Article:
Top-quality products are usually the result of excellent project management. From ideation to the final product and beyond, when a project is managed carefully and intentionally at each stage, there’s a better chance of the end product exceeding expectations.
However, not all project management methodologies are created equal. Nor is there one right answer for which to adopt to get the best out of your team and deliver the best products to your customers. Still, you must choose wisely.
Agile project management, in particular, is incredibly productive for teams that value flexibility, adaptability, and change. Additionally, this methodology encourages open communication, honest collaboration, and meaningful engagement throughout the life of a project.
That said, adopting agile project management so that it’s most effective on your team requires quite a bit of strategy, commitment, and patience. But if done right, it can help you churn out high-quality, customer-centric products that align with company goals.
Before offering guidance on how to get your team to adopt agile project management, here’s a general overview of agile project management, its benefits, and how it helps create a better final product.
What is Agile Project Management?
Agile project management is defined as “an incremental and evolving approach to software development that adapts well to the changes that occur throughout the life of the project. Agile is a communicative approach that welcomes feedback from end-users and encourages changing requirements as needed.”
The agile project methodology helps teams take their large projects and break them down into manageable tasks. Then, as those tasks are completed, the result is an end product that simultaneously honors customer needs and company goals.
In other project management frameworks, teams don’t make frequent changes throughout the process. Also, teams aren’t usually equipped to collaborate effectively across departments to work on various product versions until the final one is complete. But with agile project management, making changes throughout the life of a project is a massive part of its foundation.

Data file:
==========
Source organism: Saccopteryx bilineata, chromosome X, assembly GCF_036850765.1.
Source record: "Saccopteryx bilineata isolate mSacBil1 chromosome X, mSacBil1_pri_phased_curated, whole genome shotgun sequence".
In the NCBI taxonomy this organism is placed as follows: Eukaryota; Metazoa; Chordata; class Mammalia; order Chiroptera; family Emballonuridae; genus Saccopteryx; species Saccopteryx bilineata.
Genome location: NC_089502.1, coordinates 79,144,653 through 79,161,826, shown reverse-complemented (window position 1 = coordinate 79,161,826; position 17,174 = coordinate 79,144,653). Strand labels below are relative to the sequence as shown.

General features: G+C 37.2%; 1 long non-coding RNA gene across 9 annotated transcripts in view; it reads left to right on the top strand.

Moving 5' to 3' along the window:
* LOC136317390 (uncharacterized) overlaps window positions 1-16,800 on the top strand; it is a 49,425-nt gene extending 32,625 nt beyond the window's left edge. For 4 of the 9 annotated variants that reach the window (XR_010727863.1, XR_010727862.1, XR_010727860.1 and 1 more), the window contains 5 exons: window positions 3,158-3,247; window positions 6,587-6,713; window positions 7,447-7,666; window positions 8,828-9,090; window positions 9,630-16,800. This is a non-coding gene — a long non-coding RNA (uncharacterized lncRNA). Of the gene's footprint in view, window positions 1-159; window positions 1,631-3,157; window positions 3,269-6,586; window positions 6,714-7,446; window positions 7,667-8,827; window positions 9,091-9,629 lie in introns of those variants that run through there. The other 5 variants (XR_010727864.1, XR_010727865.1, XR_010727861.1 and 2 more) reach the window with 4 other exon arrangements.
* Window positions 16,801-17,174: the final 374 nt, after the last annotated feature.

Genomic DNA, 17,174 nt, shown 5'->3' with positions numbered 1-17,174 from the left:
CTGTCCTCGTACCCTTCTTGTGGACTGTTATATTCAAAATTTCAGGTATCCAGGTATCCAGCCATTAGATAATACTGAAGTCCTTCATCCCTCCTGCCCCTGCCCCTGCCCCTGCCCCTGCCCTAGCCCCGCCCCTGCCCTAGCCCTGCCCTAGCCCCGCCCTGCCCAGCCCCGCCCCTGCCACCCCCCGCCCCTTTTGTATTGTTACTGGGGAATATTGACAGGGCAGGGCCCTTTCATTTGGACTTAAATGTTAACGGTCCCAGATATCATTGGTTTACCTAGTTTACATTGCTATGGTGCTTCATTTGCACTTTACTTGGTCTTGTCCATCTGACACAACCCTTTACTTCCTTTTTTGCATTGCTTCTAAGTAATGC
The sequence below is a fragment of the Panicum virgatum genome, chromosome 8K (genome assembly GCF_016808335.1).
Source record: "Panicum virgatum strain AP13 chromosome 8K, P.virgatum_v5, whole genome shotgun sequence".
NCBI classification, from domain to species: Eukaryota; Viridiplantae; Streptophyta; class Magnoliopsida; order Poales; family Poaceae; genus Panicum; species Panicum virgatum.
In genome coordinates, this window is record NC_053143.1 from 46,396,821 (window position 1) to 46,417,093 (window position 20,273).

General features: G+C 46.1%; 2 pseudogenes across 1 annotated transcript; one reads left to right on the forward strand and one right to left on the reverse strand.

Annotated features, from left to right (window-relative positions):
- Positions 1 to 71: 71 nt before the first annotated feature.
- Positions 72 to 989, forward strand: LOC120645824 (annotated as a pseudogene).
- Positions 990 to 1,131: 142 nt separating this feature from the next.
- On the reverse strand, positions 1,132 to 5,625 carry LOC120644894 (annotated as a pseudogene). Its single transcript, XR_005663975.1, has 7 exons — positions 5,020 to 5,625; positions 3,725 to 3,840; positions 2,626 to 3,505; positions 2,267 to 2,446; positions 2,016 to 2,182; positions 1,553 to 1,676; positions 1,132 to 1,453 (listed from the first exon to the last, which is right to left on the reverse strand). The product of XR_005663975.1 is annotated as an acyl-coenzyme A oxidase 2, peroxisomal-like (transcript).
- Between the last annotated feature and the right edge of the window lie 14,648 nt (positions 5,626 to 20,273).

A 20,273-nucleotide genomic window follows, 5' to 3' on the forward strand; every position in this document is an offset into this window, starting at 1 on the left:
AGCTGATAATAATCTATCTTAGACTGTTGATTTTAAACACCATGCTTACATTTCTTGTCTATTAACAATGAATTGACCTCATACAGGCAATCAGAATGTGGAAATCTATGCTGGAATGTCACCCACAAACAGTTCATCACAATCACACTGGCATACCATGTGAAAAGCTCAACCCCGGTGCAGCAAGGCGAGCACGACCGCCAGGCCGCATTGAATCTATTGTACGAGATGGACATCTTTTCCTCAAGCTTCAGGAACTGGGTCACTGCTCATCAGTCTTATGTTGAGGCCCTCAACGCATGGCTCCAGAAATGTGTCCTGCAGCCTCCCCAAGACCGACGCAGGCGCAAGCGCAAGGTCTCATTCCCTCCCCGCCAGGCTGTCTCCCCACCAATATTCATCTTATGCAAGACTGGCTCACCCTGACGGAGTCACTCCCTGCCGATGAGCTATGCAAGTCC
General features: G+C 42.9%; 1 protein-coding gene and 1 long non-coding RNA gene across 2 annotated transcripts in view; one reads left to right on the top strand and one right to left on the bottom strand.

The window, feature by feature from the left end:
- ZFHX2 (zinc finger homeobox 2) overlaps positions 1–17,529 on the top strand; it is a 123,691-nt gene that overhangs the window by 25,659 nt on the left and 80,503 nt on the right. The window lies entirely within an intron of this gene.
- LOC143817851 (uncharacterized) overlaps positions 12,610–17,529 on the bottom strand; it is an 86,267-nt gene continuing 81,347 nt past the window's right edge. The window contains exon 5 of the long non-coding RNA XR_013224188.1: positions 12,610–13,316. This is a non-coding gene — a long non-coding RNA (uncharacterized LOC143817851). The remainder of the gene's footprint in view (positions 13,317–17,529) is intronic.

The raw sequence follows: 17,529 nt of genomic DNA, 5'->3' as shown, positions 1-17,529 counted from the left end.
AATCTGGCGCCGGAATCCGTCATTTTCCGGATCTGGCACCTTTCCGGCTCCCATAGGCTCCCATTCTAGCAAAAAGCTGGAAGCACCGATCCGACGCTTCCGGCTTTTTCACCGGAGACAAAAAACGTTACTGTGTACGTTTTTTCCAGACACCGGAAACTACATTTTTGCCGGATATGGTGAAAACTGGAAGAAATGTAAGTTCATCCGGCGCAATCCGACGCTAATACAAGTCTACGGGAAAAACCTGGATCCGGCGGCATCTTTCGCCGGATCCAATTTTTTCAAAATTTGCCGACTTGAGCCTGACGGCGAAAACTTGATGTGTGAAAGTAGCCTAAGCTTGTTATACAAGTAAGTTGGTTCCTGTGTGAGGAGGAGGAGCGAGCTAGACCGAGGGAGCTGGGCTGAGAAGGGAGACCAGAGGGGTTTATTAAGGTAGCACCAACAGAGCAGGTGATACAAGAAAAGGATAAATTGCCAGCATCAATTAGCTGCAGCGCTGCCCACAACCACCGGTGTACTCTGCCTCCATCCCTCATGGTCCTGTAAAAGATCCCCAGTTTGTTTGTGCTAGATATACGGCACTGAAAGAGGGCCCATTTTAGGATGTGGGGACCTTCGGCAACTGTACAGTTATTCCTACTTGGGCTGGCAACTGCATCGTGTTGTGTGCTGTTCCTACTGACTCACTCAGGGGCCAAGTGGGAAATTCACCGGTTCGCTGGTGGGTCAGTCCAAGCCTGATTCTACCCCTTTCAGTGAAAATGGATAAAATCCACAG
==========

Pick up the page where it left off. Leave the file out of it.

The core of the agile project methodology is the Agile Manifesto. It’s guided by the Agile Manifesto’s four core values and 12 principles. The four core values are:
Individuals and interactions over processes and tools
Working software over comprehensive documentation
Customer collaboration over contract negotiation
Responding to change over following a plan
The Agile Manifesto’s 12 principles are essentially:
Customer satisfaction through early and continuous delivery of valuable software is top priority.
Change is encouraged, even late in development.
Frequent project delivery on a quicker timetable.
Teams across departments and roles must collaborate effectively every day throughout the project.
Motivate, trust, and support all team members adequately to see projects to fruition.
Face-to-face conversation is the most effective communication method among teams.
The final product indicates how well a project progressed.
Agile processes are rooted in sustainable development and consistent pace.
Technical excellence and solid design make for better agility.
Simplicity is fundamental.
Self-organizing teams are the key to a seamless workflow and high-quality end product.
Reflect regularly and adjust team behaviors for maximum efficiency.
Also, although teams may add or take away some depending on their structure, there are usually six phases of the agile project management framework: